Swimmers eye nationals


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As the Iowa swimmers and divers began competition today in the Big Ten championships, there was more than a team championship on the line.

This meet also represents the last time any of the swimmers or divers will be able to post NCAA qualifying times to compete in the national meet.

No women on the Iowa swimming team got to the championships last year, a trend that could very well change this year.

“Not having any last year in [the NCAAs] was a downfall for us,” senior Lindsay Seemann said. “We’re not going to have everyone there, but we want to get at least some there.”

Even some of the younger swimmers know the pressure and can feel how this year is different from last year.

“I think the excitement and our energy is completely different from last year, and I think there are going to be some really outbreak performances,” sophomore Olivia Kabacinski said. “We have a few relays that I’m sure if we’re all on our bests we could get cuts.”

Last year, the Hawkeyes did not perform well at the Big Tens, finishing 10th, far out of contention. They shouldn’t expect much of a dip in competition this year — six Big Ten teams are ranked in the top 25. Iowa does not have a dual meet win against a top team, despite its 9-5 dual record.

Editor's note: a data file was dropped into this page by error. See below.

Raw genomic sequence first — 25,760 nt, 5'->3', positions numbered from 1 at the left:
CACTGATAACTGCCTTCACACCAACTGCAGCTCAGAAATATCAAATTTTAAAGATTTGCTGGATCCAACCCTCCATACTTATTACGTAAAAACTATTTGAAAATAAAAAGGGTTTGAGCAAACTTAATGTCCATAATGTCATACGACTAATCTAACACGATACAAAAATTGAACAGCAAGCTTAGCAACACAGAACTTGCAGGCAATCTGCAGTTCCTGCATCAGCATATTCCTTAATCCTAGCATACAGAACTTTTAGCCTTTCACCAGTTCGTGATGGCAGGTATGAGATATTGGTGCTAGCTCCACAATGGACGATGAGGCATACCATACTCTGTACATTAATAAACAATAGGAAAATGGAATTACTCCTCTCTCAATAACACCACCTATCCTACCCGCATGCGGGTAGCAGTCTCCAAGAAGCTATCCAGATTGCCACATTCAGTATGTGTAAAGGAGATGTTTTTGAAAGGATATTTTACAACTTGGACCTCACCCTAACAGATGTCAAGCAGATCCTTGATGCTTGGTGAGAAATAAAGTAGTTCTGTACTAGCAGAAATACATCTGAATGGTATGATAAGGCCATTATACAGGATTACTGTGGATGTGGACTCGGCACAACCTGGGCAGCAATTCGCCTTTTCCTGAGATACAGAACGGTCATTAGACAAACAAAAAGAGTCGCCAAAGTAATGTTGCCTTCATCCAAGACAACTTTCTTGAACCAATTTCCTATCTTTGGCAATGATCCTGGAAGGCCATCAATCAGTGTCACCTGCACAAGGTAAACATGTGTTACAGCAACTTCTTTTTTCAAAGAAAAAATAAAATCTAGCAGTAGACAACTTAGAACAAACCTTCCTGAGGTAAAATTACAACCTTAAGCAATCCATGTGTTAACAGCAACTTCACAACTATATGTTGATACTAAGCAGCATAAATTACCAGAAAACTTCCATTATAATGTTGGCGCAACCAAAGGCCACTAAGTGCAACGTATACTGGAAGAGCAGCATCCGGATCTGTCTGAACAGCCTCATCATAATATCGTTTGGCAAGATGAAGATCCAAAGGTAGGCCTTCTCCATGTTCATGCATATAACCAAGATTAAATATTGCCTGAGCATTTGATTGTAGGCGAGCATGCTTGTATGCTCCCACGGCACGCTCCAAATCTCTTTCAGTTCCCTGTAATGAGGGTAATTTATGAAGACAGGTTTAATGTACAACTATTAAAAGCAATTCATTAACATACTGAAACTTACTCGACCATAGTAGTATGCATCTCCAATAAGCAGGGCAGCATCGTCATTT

“We’re expecting an absolute world-class meet again this year, and we want to be in the mix,” head coach Marc Long said. “Not only in the top 16 but the top-eight positions, that’s where the big points are.”

The importance of this meet in not lost on anyone, especially the coaching staff.

“This is definitely one of the peak meets that we work toward for the end of the season,” Long said. “They’re excited.”

The Big Ten meet has been a goal all season for the Hawkeyes. It has been stressed since the beginning of the season. However, the Hawkeyes have not done well in championship-style events this season, a trend that needs to change this week.

“It’s a big meet, and we’ve been looking forward to it all season,” Seemann said. “We’re just going to go in there and see what happens, but I know that good things will happen, and we’re going to walk out all smiles regardless.”

With the notable exception of Wednesday, every day of the four-day event is set up in a championship format with the preliminary rounds in the morning and the finals at night. Getting swimmers in these final rounds has been a main focus by Long and his coaching staff.

“You want to put yourself in a scoring position, the top 16, the finals,” Long said. “Getting into that scoring position is how you move up as a team.”

After Iowa’s finish last season, up would be a good place to go.

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